Another great way to personalize emails is to create customer personas or models of people and their behaviors. Personas should represent a specific segment of your target market. You can group people together based on your available data of their behaviors and job function. The overall purpose is to better understand your customers and their buying decisions.

Tony Zambito, a veteran in the field of buyer insights research defines buyer personas as “research-based archetypal (modeled) representations of who buyers are, what they are trying to accomplish, what goals drive their behavior, how they think, how they buy, and why they make buying decisions.

Customer personas backed by real-life data work best, but the problem arises when the data is unrelated, inadequate or poorly sourced, or there is no data at all. The most effective buyer personas emerge when you organize customers around a mix of qualities and actions common to them.

One case study that proves the importance of buyer personas is from Deloitte Private. The company contracted a 3rd party a marketing firm, to come up a marketing blueprint, so they started by speaking to buyers who had recently considered brands offering similar services. They then modeled the buyers’ decision to unearth insights about how they stacked Deloitte up against its competitors.

Armed with the specifics that these personas revealed, Deloitte could easily hit their buyers with on-point messaging and content that would address their needs and convince them to purchase.

To model buyer personas, Zambito suggests businesses find out who their buyers are, what they are trying to accomplish, the goals that drive their behavior, how they think, how they buy, why they make buying decisions, where they buy, and when they buy. And that results from this research can be used to model the people in their target market as well as their buying decisions.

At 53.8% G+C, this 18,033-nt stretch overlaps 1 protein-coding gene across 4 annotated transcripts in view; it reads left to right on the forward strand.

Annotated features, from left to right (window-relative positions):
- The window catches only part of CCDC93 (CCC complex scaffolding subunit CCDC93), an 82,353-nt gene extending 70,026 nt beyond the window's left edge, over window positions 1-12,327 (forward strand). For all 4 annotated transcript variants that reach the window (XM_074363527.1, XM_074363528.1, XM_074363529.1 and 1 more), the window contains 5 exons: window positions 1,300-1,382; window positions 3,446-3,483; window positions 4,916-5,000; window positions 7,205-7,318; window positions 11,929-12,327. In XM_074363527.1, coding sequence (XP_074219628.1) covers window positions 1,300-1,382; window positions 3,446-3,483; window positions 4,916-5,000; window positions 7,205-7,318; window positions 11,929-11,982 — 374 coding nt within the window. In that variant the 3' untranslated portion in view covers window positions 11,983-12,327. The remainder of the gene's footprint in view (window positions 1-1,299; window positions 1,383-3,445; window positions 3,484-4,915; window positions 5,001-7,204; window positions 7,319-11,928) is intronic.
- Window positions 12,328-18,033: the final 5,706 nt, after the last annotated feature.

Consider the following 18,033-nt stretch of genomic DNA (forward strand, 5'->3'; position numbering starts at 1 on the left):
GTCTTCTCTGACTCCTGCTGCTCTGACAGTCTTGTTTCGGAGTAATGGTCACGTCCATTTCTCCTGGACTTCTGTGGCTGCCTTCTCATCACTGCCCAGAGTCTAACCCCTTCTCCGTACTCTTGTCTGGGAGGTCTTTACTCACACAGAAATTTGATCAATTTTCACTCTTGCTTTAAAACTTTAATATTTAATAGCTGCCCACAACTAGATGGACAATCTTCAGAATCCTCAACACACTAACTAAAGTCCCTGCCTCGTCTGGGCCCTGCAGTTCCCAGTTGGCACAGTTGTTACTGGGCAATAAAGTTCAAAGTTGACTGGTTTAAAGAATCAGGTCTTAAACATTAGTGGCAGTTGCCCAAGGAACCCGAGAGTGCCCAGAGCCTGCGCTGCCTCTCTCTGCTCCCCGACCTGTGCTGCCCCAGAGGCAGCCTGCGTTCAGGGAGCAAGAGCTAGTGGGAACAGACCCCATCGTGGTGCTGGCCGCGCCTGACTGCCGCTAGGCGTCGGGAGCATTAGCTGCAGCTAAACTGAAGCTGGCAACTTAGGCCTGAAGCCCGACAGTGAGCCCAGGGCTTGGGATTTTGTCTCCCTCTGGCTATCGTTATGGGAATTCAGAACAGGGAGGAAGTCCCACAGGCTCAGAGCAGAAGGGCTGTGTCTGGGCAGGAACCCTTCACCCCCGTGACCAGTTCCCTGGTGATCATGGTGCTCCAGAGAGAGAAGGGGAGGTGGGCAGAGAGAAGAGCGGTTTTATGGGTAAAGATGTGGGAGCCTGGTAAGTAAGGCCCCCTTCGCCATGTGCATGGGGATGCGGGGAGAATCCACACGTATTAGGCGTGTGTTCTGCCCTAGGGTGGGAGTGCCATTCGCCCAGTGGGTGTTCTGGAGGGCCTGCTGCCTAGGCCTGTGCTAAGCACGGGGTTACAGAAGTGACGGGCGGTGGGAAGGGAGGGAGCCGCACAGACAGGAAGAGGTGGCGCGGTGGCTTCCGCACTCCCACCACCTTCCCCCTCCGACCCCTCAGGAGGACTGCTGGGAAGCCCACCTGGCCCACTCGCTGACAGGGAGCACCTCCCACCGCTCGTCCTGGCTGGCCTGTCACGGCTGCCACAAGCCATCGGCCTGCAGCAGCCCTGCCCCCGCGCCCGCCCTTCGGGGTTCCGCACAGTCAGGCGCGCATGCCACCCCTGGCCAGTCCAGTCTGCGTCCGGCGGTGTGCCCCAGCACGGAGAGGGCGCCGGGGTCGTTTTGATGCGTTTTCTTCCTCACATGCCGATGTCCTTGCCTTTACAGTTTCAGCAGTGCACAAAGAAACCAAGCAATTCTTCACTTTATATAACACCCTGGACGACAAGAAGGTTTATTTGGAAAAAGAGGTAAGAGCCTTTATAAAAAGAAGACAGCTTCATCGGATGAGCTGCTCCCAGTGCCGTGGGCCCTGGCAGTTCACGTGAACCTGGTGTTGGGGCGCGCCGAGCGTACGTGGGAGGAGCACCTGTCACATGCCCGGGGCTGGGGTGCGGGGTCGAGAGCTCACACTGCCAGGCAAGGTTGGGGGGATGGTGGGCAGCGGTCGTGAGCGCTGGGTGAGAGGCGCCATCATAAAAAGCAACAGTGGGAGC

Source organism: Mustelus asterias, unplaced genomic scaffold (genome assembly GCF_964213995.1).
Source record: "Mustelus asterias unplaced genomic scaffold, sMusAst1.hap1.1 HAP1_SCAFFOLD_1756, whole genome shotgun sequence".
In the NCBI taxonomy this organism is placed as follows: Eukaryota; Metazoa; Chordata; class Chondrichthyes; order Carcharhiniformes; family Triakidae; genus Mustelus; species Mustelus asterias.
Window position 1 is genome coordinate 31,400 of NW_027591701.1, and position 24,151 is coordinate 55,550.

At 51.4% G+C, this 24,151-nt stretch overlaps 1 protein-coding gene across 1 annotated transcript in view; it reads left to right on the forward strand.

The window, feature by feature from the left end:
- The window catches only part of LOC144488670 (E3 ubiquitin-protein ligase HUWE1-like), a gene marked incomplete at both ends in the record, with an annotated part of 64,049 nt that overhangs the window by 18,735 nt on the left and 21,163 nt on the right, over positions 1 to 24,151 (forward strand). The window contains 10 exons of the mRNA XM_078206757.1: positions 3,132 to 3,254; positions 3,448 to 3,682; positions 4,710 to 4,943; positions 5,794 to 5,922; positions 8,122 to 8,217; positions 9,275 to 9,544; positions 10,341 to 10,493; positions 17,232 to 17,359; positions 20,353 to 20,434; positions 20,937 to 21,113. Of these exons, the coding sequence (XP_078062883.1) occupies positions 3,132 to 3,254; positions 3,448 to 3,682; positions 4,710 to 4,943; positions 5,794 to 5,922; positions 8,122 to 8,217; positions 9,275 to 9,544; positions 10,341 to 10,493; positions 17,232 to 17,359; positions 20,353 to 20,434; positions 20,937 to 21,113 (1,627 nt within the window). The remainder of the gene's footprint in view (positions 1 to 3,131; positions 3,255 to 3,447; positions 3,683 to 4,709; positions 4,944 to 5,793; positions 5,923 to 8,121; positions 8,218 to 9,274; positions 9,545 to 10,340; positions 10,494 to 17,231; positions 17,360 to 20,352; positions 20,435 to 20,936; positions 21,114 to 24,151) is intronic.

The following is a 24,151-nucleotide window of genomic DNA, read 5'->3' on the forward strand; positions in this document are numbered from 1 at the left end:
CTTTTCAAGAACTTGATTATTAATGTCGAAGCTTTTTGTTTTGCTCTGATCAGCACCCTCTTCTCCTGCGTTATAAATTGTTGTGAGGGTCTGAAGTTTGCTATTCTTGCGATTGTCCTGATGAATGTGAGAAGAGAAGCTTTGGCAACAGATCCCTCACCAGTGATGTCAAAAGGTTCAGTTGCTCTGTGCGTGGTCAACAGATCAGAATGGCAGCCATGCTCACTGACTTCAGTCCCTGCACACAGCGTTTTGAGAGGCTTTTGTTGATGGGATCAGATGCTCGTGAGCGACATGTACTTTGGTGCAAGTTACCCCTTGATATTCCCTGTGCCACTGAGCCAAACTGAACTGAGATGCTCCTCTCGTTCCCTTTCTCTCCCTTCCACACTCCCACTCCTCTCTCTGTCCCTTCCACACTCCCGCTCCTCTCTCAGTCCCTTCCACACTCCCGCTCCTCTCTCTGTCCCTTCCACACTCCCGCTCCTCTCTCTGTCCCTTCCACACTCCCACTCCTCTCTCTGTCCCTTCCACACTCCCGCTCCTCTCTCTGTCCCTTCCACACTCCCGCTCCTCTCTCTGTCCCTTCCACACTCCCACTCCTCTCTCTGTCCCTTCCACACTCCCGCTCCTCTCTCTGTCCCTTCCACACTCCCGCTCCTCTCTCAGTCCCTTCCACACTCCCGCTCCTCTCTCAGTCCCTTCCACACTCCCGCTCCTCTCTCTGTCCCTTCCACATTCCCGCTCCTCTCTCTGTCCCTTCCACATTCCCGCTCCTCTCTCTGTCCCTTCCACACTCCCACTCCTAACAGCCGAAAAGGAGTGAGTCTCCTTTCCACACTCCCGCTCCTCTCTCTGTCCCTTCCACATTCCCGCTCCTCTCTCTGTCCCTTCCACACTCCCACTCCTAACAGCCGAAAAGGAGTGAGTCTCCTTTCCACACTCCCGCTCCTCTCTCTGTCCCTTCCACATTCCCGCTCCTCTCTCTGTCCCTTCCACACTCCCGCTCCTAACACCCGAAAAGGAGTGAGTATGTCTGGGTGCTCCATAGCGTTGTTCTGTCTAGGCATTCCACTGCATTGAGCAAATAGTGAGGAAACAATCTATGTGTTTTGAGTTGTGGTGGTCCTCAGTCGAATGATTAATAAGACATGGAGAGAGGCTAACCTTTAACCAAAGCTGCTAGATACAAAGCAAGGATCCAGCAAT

#3 Use Behavior-Triggered Emails

There’s no denying that automated behavior-based trigger emails work. Some of the most frequent use cases are using them as a follow-up on an action the user has taken on your website or sending an email when you haven’t logged in to a platform for few days.

This example on the right is a triggered email sent by Neil Patel when a user registers for their newsletter but skipped a webinar registration.

The email has a clear goal— to make me attend an upcoming webinar by a testimonial to convince the user to sign up. Additional examples of behavior-triggered emails include welcome emails, re-engagement, up-selling and cross-selling.

These advanced email personalization tactics work when it comes to boosting customer engagement with your brand since they empower you to deliver relevant and dynamic content to customers. They lead to higher open and click-through rates. So, which of them are you going to start with?

About the Author: Mary Ade is a professional writer for hire. She helps B2B/Tech companies attract new visitors to their websites and convert them into customers with engaging and compelling content that gets shared on social media. She loves taking walks in her leisure time.

5 Ways to Increase Your Email Open Rates

5 Ways to Increase Your Email Open Rates

Marketers these days know that effective email marketing isn’t just about building a subscriber list. Although you may get your emails into more people’s inboxes with this strategy; it’s not worth much if no one actually opens them.

Maybe you’re just starting out, and you want to make sure you engage with early customers. Maybe your email open rate is stagnating, and you’re looking for a way to give it a boost.